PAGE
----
Millionaires are not hard to come by in Hong Kong, so the recent wild ride in global stock markets has thrown up serious challenges for what is a reasonable-size chunk of the population.
Lowering risk in an uncertain climate has been one of those challenges, top asset managers told CNBC.
"One of the main questions for many investors who are relatively conservative is how to sensibly invest in today's low interest rate and high stock market volatility environment," Alois Mueller, head of Wealth Management North Asia at Rothschild Hong Kong, said.
"A sensible alternative is to add a few solid high dividend stocks, but recent market volatility, especially in the local markets here, have made investors nervous."
In the past, Hong Kong's high net worth individuals (HNWIs) have relied on carry trades as a relatively safe investment.
Mueller noted: "Many clients over the past few years have invested in alternative currencies - AUD, CAD and the like - as a result of the low interest rates on USD bonds and HKD cash deposits. In many cases, this provided them not only with a higher coupon than in USD/HKD, but also the chance of a currency appreciation."
"This has changed dramatically with the U.S. dollar strengthening over the recent past, and so this apparently low-risk option has gone away, and in some cases led to painful losses."
Once asset class Hong Kong's HNWIs - a group that numbered almost 194,000 last year, according to Knight Frank's Wealth Report 2015 - are now looking to for security is property, particularly as Hong Kong's wealthy are typically keen to invest their money where it can also be passed down to the next generation.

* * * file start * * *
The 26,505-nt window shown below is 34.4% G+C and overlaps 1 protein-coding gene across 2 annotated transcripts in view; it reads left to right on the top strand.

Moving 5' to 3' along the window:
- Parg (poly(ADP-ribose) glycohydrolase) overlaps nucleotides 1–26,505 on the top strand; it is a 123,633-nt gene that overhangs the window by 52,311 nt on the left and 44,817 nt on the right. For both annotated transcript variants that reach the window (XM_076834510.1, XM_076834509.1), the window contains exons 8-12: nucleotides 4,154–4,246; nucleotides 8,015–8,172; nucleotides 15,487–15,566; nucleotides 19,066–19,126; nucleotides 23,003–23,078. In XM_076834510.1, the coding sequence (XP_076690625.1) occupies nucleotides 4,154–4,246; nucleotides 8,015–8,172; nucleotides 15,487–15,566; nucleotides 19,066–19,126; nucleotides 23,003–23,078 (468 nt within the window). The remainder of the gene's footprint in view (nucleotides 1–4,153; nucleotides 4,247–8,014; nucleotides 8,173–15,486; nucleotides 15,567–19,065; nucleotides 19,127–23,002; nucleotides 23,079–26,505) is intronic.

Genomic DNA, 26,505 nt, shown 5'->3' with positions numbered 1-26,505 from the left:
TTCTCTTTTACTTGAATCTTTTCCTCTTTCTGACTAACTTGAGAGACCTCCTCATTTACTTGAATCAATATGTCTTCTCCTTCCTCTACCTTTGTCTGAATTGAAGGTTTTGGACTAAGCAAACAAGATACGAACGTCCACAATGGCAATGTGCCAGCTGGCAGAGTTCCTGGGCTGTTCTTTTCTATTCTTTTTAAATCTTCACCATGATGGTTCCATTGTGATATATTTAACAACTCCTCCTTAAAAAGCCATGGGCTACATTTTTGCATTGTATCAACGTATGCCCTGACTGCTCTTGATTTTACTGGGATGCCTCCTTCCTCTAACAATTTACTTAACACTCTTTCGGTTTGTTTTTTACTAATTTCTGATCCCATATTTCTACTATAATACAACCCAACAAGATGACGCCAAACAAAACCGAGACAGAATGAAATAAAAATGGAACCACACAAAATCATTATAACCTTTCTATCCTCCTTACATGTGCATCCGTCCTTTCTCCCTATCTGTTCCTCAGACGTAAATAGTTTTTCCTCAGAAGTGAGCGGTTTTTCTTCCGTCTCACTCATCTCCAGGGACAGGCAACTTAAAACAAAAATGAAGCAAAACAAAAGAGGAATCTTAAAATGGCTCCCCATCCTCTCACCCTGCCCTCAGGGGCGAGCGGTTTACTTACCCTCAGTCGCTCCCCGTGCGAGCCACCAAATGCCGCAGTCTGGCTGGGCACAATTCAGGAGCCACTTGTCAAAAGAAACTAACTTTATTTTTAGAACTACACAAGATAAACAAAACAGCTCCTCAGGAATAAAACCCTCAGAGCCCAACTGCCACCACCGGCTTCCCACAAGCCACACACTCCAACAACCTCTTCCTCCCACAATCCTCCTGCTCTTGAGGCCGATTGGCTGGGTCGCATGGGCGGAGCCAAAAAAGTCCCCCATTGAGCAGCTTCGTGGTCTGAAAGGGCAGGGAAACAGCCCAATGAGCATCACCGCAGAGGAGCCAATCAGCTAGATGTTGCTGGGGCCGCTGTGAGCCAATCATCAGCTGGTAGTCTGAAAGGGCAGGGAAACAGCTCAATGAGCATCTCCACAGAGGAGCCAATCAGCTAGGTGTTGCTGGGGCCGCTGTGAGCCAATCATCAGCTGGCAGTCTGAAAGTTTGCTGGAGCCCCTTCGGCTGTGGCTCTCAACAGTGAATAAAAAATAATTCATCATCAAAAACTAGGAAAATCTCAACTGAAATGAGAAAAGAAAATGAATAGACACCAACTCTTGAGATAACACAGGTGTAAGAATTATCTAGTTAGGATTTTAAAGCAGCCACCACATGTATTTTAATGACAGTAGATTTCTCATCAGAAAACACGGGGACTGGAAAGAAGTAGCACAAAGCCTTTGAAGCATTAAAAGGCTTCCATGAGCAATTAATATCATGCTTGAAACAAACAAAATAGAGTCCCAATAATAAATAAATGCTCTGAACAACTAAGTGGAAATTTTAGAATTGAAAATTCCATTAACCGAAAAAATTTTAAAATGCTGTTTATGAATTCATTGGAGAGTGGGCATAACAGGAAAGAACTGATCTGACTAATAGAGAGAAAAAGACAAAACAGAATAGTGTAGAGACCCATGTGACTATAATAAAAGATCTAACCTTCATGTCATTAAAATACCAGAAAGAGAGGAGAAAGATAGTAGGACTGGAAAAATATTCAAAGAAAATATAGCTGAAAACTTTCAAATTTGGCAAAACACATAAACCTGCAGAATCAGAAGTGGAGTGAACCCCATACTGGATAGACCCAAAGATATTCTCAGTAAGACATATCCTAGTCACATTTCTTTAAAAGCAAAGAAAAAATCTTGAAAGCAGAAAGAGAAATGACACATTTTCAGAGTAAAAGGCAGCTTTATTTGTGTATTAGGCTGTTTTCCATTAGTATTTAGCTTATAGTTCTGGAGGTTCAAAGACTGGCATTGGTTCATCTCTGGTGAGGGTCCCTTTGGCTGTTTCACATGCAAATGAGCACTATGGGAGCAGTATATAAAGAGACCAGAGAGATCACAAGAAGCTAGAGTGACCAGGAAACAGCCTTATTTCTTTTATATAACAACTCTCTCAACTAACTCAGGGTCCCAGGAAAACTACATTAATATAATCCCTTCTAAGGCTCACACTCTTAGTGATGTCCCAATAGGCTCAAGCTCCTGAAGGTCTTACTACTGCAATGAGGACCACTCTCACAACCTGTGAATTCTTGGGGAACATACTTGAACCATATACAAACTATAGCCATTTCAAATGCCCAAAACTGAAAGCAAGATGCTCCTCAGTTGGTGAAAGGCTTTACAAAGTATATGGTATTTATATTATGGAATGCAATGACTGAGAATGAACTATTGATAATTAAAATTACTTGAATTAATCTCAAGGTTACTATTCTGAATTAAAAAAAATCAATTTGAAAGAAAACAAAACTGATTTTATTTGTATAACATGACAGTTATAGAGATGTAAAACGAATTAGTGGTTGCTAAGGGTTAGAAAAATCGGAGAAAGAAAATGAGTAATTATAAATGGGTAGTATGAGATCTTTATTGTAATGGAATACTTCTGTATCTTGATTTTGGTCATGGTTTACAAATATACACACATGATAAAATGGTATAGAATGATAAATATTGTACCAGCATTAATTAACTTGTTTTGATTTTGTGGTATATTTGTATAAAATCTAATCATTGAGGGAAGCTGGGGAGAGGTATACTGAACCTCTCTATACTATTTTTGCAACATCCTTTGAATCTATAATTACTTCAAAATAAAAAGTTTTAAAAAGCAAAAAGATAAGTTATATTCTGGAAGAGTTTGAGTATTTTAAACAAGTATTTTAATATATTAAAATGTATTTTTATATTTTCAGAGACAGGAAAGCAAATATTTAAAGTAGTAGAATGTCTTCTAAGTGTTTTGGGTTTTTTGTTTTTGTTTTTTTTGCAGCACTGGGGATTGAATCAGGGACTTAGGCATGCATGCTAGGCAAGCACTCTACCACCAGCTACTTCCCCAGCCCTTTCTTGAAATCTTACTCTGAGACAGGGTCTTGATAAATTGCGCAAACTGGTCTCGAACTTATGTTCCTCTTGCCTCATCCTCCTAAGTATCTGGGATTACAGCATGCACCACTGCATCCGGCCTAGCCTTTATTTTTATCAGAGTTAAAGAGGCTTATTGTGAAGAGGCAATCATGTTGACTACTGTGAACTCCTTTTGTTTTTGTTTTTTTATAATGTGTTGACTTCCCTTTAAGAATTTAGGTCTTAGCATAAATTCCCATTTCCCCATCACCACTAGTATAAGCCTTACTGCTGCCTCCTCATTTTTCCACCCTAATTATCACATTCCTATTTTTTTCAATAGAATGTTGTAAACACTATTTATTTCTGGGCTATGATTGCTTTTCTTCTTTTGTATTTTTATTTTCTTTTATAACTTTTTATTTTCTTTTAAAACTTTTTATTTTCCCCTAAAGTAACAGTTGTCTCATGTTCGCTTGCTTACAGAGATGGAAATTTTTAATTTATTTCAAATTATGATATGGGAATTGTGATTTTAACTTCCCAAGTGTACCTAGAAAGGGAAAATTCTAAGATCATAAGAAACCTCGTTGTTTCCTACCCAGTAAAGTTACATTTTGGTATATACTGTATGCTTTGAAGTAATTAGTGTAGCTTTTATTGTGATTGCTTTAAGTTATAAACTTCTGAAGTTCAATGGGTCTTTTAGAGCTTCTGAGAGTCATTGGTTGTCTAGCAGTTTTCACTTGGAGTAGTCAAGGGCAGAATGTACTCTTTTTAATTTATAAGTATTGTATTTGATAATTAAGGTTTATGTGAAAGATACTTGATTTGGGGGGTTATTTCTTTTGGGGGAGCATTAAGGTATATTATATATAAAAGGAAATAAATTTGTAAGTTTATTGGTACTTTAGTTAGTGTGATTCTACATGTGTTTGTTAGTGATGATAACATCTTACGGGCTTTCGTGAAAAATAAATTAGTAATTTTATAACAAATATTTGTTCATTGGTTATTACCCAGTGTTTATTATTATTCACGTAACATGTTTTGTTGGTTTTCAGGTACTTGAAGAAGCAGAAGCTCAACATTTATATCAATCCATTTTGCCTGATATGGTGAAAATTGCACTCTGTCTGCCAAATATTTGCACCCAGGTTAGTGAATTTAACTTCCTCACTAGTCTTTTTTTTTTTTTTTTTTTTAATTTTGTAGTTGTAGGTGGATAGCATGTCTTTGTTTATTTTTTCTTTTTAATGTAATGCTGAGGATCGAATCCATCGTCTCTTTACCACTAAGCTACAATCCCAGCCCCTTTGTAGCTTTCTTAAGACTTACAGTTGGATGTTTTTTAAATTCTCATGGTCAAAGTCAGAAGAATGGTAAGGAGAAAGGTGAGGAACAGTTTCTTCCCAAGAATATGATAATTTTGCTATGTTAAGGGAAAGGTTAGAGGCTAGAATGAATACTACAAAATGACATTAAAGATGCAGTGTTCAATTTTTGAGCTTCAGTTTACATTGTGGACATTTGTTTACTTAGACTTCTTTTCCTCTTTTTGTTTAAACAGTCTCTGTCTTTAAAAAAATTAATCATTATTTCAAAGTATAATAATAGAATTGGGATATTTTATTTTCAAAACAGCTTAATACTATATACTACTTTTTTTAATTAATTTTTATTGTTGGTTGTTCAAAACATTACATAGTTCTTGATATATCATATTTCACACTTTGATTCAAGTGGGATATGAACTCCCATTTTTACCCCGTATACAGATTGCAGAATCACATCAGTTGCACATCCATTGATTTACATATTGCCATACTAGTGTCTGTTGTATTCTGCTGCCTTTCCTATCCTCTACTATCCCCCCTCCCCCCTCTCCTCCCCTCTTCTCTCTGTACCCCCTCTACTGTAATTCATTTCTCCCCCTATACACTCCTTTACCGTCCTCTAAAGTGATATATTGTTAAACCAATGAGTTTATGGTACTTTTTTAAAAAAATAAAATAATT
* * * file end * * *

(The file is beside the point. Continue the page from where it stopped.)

Now, with local property prices expected to rise, HNWIs are increasingly investing in foreign real estate.
"If you look at the recent purchases of Hong Kong's HNWIs, they love to purchase properties overseas," says Thomas Lam, Senior Director and Head of Valuation & Consultancy at Knight Frank. "The older HNWIs may focus on Hong Kong, but the younger are looking in places like the U.K., the U.S., Australia and Europe."
These properties are considered somewhat of a safe haven: "Places like London or New York would be more secure because of the economy, their policies and the law. It's easier to purchase, and easier to liquidate," Lam added.
Tumultuous markets aside, inheritance structures are always a concern for Hong Kong's wealthy.
Given the high rate of family disputes, divorce and the global nature of their investments – as well as the complexities of the international tax environment – older wealthy individuals rely heavily on advice from lawyers, tax experts and financial planners, Mueller said.
But for younger entrepreneurs, succession is an easier process.
"Different from their predecessors, many of the younger entrepreneurs are embracing the concept of being a 'serial entrepreneur'," Mueller said. "This means they invest, build and then sell out to the best-suited partner with an arms' length attitude – and then start again with a new venture."
This attitude tends to "shield families more from disputes around the topic of who should succeed whom," he added.
Hong Kong-based wealth managers also report seeing an increased interest in inheritance management advice from mainland HNWIs.
Kaven Leung, Deputy Region Head Asia Pacific at Julius Baer, said that now China had gone through its first, fast phase of private wealth generation, individuals were beginning to think about succession planning.
"I think going forward, in the next five [to] ten years, we will be seeing a period of time where wealth will be passing on to next generation," he said
And while most attention is currently being given to financial anxieties related to market turmoil and political stability, overseas education for the next generation is a perennial concern.
"It's health and education," Thomas Lam said. "Based on previous research you can see more than 70 to 80 percent of HNWIs are sending their kids to education overseas."